You’ll definitely want to add these films about queer love to your must-watch list.
Who doesn’t enjoy a good story about love? Whether it’s a light-hearted rom-com or a heavy drama, these stories can not only help us relate to each other over the shared experience of loving people but they can also help us see what that experience looks like in communities outside of our own.
And that’s why I chose to focus on stories about queer love, not just because we’ve had countless stories about heterosexual love, but because LGBTQIA+ films are still considered niche (which means they end up not getting nearly as much attention as heterocentric films) and I don’t want anyone to miss out on seeing these fantastic titles.
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Written and directed by the talented Dee Rees, Pariah is an honest look at a coming-out story of an African American teenager, centered around her friendship with a girl from church and her mother’s nonacceptance of her sexuality.
Happiest Season (2020)
Written and directed by Clea DuVall, Happiest Season is heartwarming and sweet just like many other Christmas films. It’s about self-acceptance, family, and being yourself — definitely one to add to your holiday movie list.
Call Me By Your Name (2017)
Setting aside for a moment all the controversy around the lead actor Armie Hammer, this film is still a very touching and moving piece of art.
Set in 1980s Italy, a romance blossoms between a seventeen-year-old student and the older man hired as his father’s research assistant. Timothée Chalamet gives an amazing performance.
Elvis & Madonna (2010)
Odds are most people reading this list have not seen this Brazilian film. I had the chance to see it at the Los Angeles Brazilian Film Festival years ago and it stuck with me ever since.
This love story between a lesbian photographer and a transgender hairdresser has many laughs and ups and downs. It’s available to watch for free on YouTube, so do yourself a favor and check it out.
The Watermelon Woman (1996)
This 1996 independent film follows the story of a young black lesbian filmmaker researching the life of The Watermelon Woman, a 1930s black actress who played “mammy” archetypes. It’s an honest and real look at race, sexuality, and lesbian relationships — and it came out in a time when we hardly ever saw these stories depicted in the media.
The Wedding Banquet (1993)
This comedy is about an Asian gay man marrying a woman to satisfy his nagging parents. The film offers some real laughs and well-constructed characters as it explores the struggle of staying in the closet to please your parents.
This tale of a sex worker roaming the streets of Los Angeles looking for her cheating boyfriend and pimp does not necessarily contain a beautiful love story at the center of it. What made me include this film on this list is the complicated depictions of queer love, sex, and relationships in the film.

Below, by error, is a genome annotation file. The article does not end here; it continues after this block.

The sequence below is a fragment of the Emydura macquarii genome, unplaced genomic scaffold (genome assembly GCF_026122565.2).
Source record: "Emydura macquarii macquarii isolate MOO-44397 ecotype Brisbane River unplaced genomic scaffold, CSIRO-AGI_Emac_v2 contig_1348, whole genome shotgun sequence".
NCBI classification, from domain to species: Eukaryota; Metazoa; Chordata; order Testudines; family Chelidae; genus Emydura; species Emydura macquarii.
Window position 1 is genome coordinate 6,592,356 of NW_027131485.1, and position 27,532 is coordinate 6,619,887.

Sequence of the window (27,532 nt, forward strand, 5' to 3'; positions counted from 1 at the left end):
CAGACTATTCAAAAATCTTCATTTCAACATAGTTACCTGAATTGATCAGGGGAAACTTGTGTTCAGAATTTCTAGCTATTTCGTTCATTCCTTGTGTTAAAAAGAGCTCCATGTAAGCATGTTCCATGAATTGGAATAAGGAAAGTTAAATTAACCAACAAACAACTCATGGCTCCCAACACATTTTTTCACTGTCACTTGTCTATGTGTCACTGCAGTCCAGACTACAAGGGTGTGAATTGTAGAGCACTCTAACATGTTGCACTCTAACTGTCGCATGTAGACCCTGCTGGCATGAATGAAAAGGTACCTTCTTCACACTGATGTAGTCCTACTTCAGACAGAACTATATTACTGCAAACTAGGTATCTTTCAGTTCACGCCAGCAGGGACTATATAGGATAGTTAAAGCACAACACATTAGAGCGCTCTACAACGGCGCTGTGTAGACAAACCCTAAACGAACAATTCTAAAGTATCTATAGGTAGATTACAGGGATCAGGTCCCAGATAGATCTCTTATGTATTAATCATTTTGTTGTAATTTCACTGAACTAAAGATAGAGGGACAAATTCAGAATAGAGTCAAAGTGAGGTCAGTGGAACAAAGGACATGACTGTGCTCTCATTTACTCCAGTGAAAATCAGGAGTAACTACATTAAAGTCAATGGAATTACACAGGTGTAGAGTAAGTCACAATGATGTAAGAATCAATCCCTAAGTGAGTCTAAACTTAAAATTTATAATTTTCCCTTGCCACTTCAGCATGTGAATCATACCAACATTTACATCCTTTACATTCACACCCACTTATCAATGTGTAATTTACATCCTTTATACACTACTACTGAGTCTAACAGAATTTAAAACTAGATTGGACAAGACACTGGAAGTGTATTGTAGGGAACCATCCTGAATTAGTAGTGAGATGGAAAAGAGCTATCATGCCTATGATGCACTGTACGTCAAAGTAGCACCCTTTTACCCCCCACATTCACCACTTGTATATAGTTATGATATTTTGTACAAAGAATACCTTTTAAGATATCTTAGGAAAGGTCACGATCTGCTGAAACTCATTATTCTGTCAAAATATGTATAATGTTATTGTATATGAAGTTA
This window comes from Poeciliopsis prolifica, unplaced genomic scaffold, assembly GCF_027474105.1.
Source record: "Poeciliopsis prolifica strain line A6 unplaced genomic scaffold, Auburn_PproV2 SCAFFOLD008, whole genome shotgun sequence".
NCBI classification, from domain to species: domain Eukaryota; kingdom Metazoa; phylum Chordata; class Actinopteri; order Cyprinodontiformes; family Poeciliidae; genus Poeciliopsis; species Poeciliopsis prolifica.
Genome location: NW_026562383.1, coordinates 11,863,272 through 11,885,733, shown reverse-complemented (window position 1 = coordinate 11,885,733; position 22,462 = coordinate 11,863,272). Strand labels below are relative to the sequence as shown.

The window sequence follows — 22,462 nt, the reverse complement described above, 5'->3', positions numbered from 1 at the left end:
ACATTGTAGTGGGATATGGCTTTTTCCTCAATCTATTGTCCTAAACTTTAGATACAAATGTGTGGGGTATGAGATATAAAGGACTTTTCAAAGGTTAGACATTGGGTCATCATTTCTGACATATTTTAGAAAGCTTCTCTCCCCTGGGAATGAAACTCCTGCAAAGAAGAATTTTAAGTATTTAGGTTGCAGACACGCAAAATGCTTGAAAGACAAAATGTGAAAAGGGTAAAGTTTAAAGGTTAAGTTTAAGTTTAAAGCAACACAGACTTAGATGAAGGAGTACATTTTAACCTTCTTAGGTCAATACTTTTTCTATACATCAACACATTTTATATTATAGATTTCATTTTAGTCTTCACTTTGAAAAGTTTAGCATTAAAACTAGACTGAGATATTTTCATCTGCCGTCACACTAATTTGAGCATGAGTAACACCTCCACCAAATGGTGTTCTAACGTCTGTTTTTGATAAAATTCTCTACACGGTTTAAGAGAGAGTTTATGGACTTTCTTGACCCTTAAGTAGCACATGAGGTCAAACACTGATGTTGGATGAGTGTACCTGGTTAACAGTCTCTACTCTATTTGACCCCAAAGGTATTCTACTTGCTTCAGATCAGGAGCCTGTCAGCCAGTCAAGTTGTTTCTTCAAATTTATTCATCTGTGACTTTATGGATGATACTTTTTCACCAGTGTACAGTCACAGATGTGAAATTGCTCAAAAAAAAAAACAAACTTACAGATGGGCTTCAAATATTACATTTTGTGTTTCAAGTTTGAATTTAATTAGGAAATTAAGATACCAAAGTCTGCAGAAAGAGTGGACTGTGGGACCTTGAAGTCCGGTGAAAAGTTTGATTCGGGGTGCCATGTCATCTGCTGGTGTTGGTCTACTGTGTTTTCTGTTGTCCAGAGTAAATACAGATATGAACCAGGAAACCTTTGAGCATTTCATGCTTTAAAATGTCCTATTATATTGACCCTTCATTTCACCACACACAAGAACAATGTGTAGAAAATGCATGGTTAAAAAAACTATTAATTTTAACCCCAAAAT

At the end of the day, the real love story here is the friendship between the women. This movie also gets points for having trans women playing trans women.
Brokeback Mountain (2005)
This list would be incomplete without this film. This 2005 Oscar winner changed the conversation when it came to the queer community and made these stories mainstream for the first time.
In fact, due to all of the awards and media attention, there was talk of making the lesbian version of Brokeback Mountain.
The Kids Are All Right (2010)
The Kids Are All Right is a story about two children, who were conceived by artificial insemination, bringing their biological father into their family life. Despite being in a long-term and stable marriage, their parents are stuck in a rut and the presence of the bio dad shakes things up.
This Oscar winner was made by filmmaker Barry Jenkins. It follows the story of a young African-American man who grapples with his identity and sexuality while experiencing the everyday struggles of childhood, adolescence, and burgeoning adulthood. It covers three different time periods in this character’s life and depicts a complicated relationship between two boys in a world where being gay means being bullied and ostracized. It’s a deeply touching story.
Whether you’ve seen them all or just added a bunch to your watch list, make sure to examine these films closely to see what works, what they have in common, or if there’s an element missing. Either way, I hope this list inspires you to write the next big queer love story!
Julia Camara is an award-winning Brazilian screenwriter/filmmaker. Julia won a Telly Award for the sci-fi found footage feature Occupants. Julia’s feature directorial debut In Transit, won Best Experimental Film at four different festivals. Julia’s other writing credits include Area Q and Open Road.